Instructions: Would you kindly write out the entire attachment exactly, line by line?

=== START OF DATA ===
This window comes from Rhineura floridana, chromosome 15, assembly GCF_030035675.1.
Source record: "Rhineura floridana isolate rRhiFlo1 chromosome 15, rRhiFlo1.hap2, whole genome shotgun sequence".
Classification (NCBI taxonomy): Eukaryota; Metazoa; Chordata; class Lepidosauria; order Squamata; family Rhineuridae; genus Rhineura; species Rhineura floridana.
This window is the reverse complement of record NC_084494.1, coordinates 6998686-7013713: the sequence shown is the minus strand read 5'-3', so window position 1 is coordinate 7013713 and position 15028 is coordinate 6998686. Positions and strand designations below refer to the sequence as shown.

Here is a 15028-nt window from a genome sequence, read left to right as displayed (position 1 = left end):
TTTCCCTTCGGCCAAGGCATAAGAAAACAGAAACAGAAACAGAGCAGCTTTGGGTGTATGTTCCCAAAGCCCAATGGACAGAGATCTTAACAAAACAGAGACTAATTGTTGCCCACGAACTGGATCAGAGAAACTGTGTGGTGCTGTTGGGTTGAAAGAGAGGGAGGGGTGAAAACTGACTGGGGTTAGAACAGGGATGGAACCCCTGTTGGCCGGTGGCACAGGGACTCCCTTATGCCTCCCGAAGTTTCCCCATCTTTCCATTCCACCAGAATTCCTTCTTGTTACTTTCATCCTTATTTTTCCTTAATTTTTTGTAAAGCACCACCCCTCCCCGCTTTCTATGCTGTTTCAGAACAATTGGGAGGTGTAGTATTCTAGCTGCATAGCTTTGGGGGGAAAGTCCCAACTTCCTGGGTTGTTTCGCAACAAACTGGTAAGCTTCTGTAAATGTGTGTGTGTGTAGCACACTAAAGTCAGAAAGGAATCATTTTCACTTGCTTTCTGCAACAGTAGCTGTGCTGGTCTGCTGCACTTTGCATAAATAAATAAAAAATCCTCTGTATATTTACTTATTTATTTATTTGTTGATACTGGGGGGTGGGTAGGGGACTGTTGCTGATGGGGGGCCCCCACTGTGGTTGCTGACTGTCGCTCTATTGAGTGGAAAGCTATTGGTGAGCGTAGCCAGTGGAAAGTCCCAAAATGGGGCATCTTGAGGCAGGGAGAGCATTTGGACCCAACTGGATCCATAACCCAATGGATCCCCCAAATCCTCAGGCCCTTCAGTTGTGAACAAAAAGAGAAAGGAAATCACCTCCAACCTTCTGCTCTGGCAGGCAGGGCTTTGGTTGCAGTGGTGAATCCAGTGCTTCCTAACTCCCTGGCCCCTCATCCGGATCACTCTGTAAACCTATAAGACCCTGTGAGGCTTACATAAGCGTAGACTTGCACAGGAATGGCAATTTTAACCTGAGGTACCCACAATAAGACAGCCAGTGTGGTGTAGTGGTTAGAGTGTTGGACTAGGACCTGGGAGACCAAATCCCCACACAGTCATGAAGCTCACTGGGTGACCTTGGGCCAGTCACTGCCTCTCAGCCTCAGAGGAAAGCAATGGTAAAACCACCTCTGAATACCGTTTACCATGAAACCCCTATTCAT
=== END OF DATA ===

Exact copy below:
This window comes from Rhineura floridana, chromosome 15, assembly GCF_030035675.1.
Source record: "Rhineura floridana isolate rRhiFlo1 chromosome 15, rRhiFlo1.hap2, whole genome shotgun sequence".
Classification (NCBI taxonomy): Eukaryota; Metazoa; Chordata; class Lepidosauria; order Squamata; family Rhineuridae; genus Rhineura; species Rhineura floridana.
This window is the reverse complement of record NC_084494.1, coordinates 6998686-7013713: the sequence shown is the minus strand read 5'-3', so window position 1 is coordinate 7013713 and position 15028 is coordinate 6998686. Positions and strand designations below refer to the sequence as shown.

Here is a 15028-nt window from a genome sequence, read left to right as displayed (position 1 = left end):
TTTCCCTTCGGCCAAGGCATAAGAAAACAGAAACAGAAACAGAGCAGCTTTGGGTGTATGTTCCCAAAGCCCAATGGACAGAGATCTTAACAAAACAGAGACTAATTGTTGCCCACGAACTGGATCAGAGAAACTGTGTGGTGCTGTTGGGTTGAAAGAGAGGGAGGGGTGAAAACTGACTGGGGTTAGAACAGGGATGGAACCCCTGTTGGCCGGTGGCACAGGGACTCCCTTATGCCTCCCGAAGTTTCCCCATCTTTCCATTCCACCAGAATTCCTTCTTGTTACTTTCATCCTTATTTTTCCTTAATTTTTTGTAAAGCACCACCCCTCCCCGCTTTCTATGCTGTTTCAGAACAATTGGGAGGTGTAGTATTCTAGCTGCATAGCTTTGGGGGGAAAGTCCCAACTTCCTGGGTTGTTTCGCAACAAACTGGTAAGCTTCTGTAAATGTGTGTGTGTGTAGCACACTAAAGTCAGAAAGGAATCATTTTCACTTGCTTTCTGCAACAGTAGCTGTGCTGGTCTGCTGCACTTTGCATAAATAAATAAAAAATCCTCTGTATATTTACTTATTTATTTATTTGTTGATACTGGGGGGTGGGTAGGGGACTGTTGCTGATGGGGGGCCCCCACTGTGGTTGCTGACTGTCGCTCTATTGAGTGGAAAGCTATTGGTGAGCGTAGCCAGTGGAAAGTCCCAAAATGGGGCATCTTGAGGCAGGGAGAGCATTTGGACCCAACTGGATCCATAACCCAATGGATCCCCCAAATCCTCAGGCCCTTCAGTTGTGAACAAAAAGAGAAAGGAAATCACCTCCAACCTTCTGCTCTGGCAGGCAGGGCTTTGGTTGCAGTGGTGAATCCAGTGCTTCCTAACTCCCTGGCCCCTCATCCGGATCACTCTGTAAACCTATAAGACCCTGTGAGGCTTACATAAGCGTAGACTTGCACAGGAATGGCAATTTTAACCTGAGGTACCCACAATAAGACAGCCAGTGTGGTGTAGTGGTTAGAGTGTTGGACTAGGACCTGGGAGACCAAATCCCCACACAGTCATGAAGCTCACTGGGTGACCTTGGGCCAGTCACTGCCTCTCAGCCTCAGAGGAAAGCAATGGTAAAACCACCTCTGAATACCGTTTACCATGAAACCCCTATTCAT